'We cannot breathe in an anti-black world'

2016-07-13 15:31
Kimberly McClure, deputy public affairs officer of US consulate general, accepts memorandum. (Jenna Etheridge, News24)

Kimberly McClure, deputy public affairs officer of US consulate general, accepts memorandum. (Jenna Etheridge, News24)

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Cape Town – Black people are still in a fragile state after the killing of Ficksburg resident Andries Tatane and 34 mineworkers at Marikana, Black Solidarity Action (BSA) said on Wednesday.

BSA spokesperson Pastor Xola Skosana said they had marched on the US consulate in Steenberg on Wednesday morning after an all-night vigil reflecting on the state of blackness.

The group of about 50 people, who held posters at the main entrance, stood with oppressed black people internationally and noted the violence perpetrated against them.

Around 15 public order police officers held a line in front of the building.

Skosana made mention of the Tatane and Marikana shootings.

"We are very fragile as we stand here right now. We cannot breathe in an anti-black world. We are being killed left, right and centre," he said.

"We want to make it very, very clear. Every black person that dies in America affects all of us."

They held up posters that read "Stop killing blacks", "Black pride", "Black power" and "Bring back my people".

'We are prepared to defend ourselves'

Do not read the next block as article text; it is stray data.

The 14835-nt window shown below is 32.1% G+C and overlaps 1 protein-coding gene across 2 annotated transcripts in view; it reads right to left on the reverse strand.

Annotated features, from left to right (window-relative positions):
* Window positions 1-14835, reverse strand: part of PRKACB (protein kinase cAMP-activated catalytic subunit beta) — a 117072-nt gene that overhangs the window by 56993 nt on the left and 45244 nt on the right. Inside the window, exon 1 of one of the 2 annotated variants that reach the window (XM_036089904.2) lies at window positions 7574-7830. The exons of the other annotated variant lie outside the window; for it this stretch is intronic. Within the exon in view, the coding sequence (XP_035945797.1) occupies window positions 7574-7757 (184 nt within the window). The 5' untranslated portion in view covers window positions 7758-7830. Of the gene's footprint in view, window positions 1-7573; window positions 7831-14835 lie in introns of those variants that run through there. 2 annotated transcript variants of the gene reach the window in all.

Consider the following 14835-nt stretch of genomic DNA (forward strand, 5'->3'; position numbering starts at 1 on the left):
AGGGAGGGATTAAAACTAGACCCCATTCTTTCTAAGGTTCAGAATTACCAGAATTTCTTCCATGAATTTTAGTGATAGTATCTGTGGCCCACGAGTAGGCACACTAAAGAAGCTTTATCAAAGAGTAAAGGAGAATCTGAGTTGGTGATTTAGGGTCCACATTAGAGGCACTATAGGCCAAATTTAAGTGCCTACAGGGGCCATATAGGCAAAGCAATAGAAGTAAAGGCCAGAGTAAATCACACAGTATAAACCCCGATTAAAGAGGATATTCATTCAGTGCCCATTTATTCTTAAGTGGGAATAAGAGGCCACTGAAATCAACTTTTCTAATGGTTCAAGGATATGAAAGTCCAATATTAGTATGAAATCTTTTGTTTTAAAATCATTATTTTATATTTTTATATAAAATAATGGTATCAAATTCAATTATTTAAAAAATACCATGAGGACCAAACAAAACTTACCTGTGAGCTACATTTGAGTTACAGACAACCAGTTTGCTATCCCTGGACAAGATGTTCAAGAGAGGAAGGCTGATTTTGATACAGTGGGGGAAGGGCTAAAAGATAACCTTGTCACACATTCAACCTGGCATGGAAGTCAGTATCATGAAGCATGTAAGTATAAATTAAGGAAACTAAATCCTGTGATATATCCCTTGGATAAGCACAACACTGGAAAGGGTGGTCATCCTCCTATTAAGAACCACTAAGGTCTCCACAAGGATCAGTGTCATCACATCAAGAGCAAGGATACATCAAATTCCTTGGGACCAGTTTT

They demanded that the United States withdraw from South Africa until the killing of black people stopped.

Another demand was that the consulate tell the US government to release four people arrested in Detroit for social media comments made over Micah Johnson.

Johnson killed five police officers during a #Blacklivesmatter rally in Dallas last week.

Consulate public affairs official Kimberly Mcclure accepted the group’s memorandum.

She said the issue had quite a bit of significance, both personally and professionally.

"I want to thank you for taking the time to have this conversation with us. We hope that this moment today will be just the first step in our having this conversation here in Cape Town," she said, before returning inside.

Skosana said the consulate had eight days to assure them there would be no more unnecessary killings.

"If that persists, of course it is upon us... we will no longer fall for the dominant narrative of peace and reconciliation," he said.

"We are prepared to defend ourselves by any means necessary if we must do that."

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